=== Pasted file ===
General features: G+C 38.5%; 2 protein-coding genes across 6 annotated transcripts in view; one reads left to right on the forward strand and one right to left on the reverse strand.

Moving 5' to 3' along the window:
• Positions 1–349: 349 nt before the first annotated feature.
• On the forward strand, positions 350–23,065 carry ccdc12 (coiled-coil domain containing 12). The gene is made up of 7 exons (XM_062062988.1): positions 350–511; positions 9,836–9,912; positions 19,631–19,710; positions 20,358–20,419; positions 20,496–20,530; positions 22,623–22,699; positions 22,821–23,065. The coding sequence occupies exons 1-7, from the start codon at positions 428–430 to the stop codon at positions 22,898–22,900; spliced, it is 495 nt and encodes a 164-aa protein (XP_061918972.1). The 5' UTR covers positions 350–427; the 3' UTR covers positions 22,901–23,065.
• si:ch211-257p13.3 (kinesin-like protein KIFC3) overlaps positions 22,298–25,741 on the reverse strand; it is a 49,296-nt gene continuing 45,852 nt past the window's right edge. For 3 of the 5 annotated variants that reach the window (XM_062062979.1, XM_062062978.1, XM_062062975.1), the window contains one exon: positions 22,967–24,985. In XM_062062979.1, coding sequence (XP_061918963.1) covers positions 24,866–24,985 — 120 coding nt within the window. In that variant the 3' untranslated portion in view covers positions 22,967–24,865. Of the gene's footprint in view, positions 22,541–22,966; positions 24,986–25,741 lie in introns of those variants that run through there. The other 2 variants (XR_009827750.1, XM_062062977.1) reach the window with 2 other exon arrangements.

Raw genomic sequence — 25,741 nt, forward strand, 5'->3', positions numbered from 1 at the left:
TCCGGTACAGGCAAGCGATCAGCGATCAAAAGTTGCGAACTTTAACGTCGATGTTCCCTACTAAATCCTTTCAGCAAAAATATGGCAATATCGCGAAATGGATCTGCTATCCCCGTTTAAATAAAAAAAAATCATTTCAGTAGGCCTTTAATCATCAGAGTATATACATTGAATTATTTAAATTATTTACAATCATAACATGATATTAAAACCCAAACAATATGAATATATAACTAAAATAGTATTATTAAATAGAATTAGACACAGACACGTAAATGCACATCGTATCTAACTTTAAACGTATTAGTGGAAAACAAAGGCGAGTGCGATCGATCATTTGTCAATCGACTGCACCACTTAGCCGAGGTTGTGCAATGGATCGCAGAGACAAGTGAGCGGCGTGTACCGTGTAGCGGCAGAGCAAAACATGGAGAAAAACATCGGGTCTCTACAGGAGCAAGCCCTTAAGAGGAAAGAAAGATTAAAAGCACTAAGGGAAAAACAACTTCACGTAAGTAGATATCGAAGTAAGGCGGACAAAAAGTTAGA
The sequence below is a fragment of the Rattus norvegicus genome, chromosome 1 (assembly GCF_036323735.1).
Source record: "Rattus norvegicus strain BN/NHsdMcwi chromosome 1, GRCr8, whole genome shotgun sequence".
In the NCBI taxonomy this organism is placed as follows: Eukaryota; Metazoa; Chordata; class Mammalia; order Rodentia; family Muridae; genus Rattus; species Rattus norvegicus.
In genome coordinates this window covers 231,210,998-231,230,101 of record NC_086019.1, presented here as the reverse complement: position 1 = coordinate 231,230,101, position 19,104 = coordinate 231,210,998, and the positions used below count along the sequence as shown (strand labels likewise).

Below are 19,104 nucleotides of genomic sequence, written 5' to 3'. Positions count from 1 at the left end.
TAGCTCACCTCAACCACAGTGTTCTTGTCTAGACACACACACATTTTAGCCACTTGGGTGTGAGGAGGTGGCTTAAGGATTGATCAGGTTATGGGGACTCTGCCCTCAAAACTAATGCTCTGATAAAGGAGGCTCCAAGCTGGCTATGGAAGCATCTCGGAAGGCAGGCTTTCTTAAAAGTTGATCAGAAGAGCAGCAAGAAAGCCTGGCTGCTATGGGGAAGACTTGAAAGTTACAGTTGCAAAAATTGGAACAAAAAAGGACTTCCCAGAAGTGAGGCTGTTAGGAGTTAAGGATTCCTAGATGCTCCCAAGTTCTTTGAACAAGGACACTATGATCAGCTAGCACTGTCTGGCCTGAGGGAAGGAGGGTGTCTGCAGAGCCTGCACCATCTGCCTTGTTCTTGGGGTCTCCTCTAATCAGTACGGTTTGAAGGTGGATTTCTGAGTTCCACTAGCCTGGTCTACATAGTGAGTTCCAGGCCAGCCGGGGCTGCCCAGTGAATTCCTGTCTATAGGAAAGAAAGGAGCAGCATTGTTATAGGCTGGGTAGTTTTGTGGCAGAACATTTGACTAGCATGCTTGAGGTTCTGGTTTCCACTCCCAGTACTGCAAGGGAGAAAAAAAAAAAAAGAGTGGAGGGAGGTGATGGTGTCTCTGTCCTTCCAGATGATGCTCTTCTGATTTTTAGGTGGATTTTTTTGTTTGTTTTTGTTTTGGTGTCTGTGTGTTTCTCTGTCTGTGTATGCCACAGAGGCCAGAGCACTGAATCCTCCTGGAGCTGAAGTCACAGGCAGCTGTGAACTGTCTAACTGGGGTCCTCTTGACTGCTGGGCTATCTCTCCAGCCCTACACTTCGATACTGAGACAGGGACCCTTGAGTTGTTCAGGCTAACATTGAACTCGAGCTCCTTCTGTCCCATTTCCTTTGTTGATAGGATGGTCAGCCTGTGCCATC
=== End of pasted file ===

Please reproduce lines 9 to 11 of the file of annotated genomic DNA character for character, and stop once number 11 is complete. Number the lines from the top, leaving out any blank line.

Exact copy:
Source record: "Rattus norvegicus strain BN/NHsdMcwi chromosome 1, GRCr8, whole genome shotgun sequence".
In the NCBI taxonomy this organism is placed as follows: Eukaryota; Metazoa; Chordata; class Mammalia; order Rodentia; family Muridae; genus Rattus; species Rattus norvegicus.
In genome coordinates this window covers 231,210,998-231,230,101 of record NC_086019.1, presented here as the reverse complement: position 1 = coordinate 231,230,101, position 19,104 = coordinate 231,210,998, and the positions used below count along the sequence as shown (strand labels likewise).